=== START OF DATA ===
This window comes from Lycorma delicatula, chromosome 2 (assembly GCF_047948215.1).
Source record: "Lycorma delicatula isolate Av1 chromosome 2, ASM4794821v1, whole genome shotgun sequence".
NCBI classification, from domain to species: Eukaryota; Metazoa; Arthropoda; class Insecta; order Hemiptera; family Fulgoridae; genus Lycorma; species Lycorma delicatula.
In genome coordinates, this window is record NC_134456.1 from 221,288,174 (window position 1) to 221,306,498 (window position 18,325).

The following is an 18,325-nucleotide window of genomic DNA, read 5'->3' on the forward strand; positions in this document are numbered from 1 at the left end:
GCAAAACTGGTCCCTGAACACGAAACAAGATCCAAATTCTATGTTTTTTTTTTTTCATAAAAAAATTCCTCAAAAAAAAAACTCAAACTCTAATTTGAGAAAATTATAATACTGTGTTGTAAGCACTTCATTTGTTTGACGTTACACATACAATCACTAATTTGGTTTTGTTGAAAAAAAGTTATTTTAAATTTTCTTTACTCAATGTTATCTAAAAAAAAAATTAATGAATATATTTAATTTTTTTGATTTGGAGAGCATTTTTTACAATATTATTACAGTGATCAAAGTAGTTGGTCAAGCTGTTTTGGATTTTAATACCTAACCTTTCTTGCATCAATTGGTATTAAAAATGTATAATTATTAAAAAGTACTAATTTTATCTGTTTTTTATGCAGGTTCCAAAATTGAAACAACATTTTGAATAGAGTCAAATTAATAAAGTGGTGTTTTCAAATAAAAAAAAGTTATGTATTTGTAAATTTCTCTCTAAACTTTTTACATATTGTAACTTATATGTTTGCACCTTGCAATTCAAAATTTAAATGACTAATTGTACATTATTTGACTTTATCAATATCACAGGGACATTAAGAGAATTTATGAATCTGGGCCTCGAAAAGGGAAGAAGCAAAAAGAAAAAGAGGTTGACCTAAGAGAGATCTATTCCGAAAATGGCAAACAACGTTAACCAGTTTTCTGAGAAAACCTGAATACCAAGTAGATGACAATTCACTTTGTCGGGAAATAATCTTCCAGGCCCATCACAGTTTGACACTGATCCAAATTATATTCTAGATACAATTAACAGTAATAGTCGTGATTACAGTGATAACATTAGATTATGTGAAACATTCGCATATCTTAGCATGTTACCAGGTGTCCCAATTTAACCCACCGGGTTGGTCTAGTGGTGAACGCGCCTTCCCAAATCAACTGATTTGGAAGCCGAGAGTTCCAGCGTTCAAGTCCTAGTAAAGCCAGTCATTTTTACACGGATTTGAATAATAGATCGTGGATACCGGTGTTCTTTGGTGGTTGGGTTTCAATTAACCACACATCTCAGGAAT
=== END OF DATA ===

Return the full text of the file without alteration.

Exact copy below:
This window comes from Lycorma delicatula, chromosome 2 (assembly GCF_047948215.1).
Source record: "Lycorma delicatula isolate Av1 chromosome 2, ASM4794821v1, whole genome shotgun sequence".
NCBI classification, from domain to species: Eukaryota; Metazoa; Arthropoda; class Insecta; order Hemiptera; family Fulgoridae; genus Lycorma; species Lycorma delicatula.
In genome coordinates, this window is record NC_134456.1 from 221,288,174 (window position 1) to 221,306,498 (window position 18,325).

The following is an 18,325-nucleotide window of genomic DNA, read 5'->3' on the forward strand; positions in this document are numbered from 1 at the left end:
GCAAAACTGGTCCCTGAACACGAAACAAGATCCAAATTCTATGTTTTTTTTTTTTCATAAAAAAATTCCTCAAAAAAAAAACTCAAACTCTAATTTGAGAAAATTATAATACTGTGTTGTAAGCACTTCATTTGTTTGACGTTACACATACAATCACTAATTTGGTTTTGTTGAAAAAAAGTTATTTTAAATTTTCTTTACTCAATGTTATCTAAAAAAAAAATTAATGAATATATTTAATTTTTTTGATTTGGAGAGCATTTTTTACAATATTATTACAGTGATCAAAGTAGTTGGTCAAGCTGTTTTGGATTTTAATACCTAACCTTTCTTGCATCAATTGGTATTAAAAATGTATAATTATTAAAAAGTACTAATTTTATCTGTTTTTTATGCAGGTTCCAAAATTGAAACAACATTTTGAATAGAGTCAAATTAATAAAGTGGTGTTTTCAAATAAAAAAAAGTTATGTATTTGTAAATTTCTCTCTAAACTTTTTACATATTGTAACTTATATGTTTGCACCTTGCAATTCAAAATTTAAATGACTAATTGTACATTATTTGACTTTATCAATATCACAGGGACATTAAGAGAATTTATGAATCTGGGCCTCGAAAAGGGAAGAAGCAAAAAGAAAAAGAGGTTGACCTAAGAGAGATCTATTCCGAAAATGGCAAACAACGTTAACCAGTTTTCTGAGAAAACCTGAATACCAAGTAGATGACAATTCACTTTGTCGGGAAATAATCTTCCAGGCCCATCACAGTTTGACACTGATCCAAATTATATTCTAGATACAATTAACAGTAATAGTCGTGATTACAGTGATAACATTAGATTATGTGAAACATTCGCATATCTTAGCATGTTACCAGGTGTCCCAATTTAACCCACCGGGTTGGTCTAGTGGTGAACGCGCCTTCCCAAATCAACTGATTTGGAAGCCGAGAGTTCCAGCGTTCAAGTCCTAGTAAAGCCAGTCATTTTTACACGGATTTGAATAATAGATCGTGGATACCGGTGTTCTTTGGTGGTTGGGTTTCAATTAACCACACATCTCAGGAAT